KM experts dispute age gap

Does a generation gap affect federal employees’ adoption of knowledge management and Web 2.0?  
The answer may be counterintuitive, according to Chris Rasmussen, social software knowledge manager at the National Geospatial-Intelligence Agency. He’s also a top contributor to Intellipedia, the online wiki for federal intelligence information sharing.

Intellipedia is a freewheeling format that produces often unexpected flows of information, Rasmussen said last week at a conference. The patterns do not always fit standard expectations.

For example, people assume Intellipedia users in their 20s would be the most prolific, but that is not necessarily the case, he said. One of the most active editors is in his 60s. Of the two-dozen most active editors, most are in their 30s and 40s, he said.

“It is not an age, it is a mind-set,” said Rasmussen, who is 33.

Robert Neilson, knowledge management adviser to the Army’s chief information officer, pointed to his own graying tresses in disputing the notion of an age gap.

All managers, regardless of age, should be open-minded about innovation, Neilson said.  “Knowledge management and Web 2.0 are complementary, not competitive,” Neilson said. “You either get on board, or you get left behind.”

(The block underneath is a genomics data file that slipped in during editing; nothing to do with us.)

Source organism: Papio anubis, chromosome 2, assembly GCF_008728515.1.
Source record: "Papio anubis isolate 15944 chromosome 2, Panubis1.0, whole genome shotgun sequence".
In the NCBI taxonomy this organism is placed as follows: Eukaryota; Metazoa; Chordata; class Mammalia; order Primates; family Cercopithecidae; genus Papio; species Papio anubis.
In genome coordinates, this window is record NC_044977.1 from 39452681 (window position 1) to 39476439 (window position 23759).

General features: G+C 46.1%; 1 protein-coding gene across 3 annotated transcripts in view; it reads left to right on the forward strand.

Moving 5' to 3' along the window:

The notion of a generation gap in computer skills continues to be discussed, said Neil Olonoff, knowledge management team leader under contract with the Army.

“People say that the younger people come in with the skills. That may be true, but younger people don’t always have an inclination,” Olonoff said. “I’m 58, and I’m on Facebook and LinkedIn, but many other [younger] people cannot be bothered.”

About the Author

Alice Lipowicz is a staff writer covering government 2.0, homeland security and other IT policies for Federal Computer Week.

Featured

  • Telecommunications
    Stock photo ID: 658810513 By asharkyu

    GSA extends EIS deadline to 2023

    Agencies are getting up to three more years on existing telecom contracts before having to shift to the $50 billion Enterprise Infrastructure Solutions vehicle.

  • Workforce
    Shutterstock image ID: 569172169 By Zenzen

    OMB looks to retrain feds to fill cyber needs

    The federal government is taking steps to fill high-demand, skills-gap positions in tech by retraining employees already working within agencies without a cyber or IT background.

  • Acquisition
    GSA Headquarters (Photo by Rena Schild/Shutterstock)

    GSA to consolidate multiple award schedules

    The General Services Administration plans to consolidate dozens of its buying schedules across product areas including IT and services to reduce duplication.

Stay Connected

FCW Update

Sign up for our newsletter.

I agree to this site's Privacy Policy.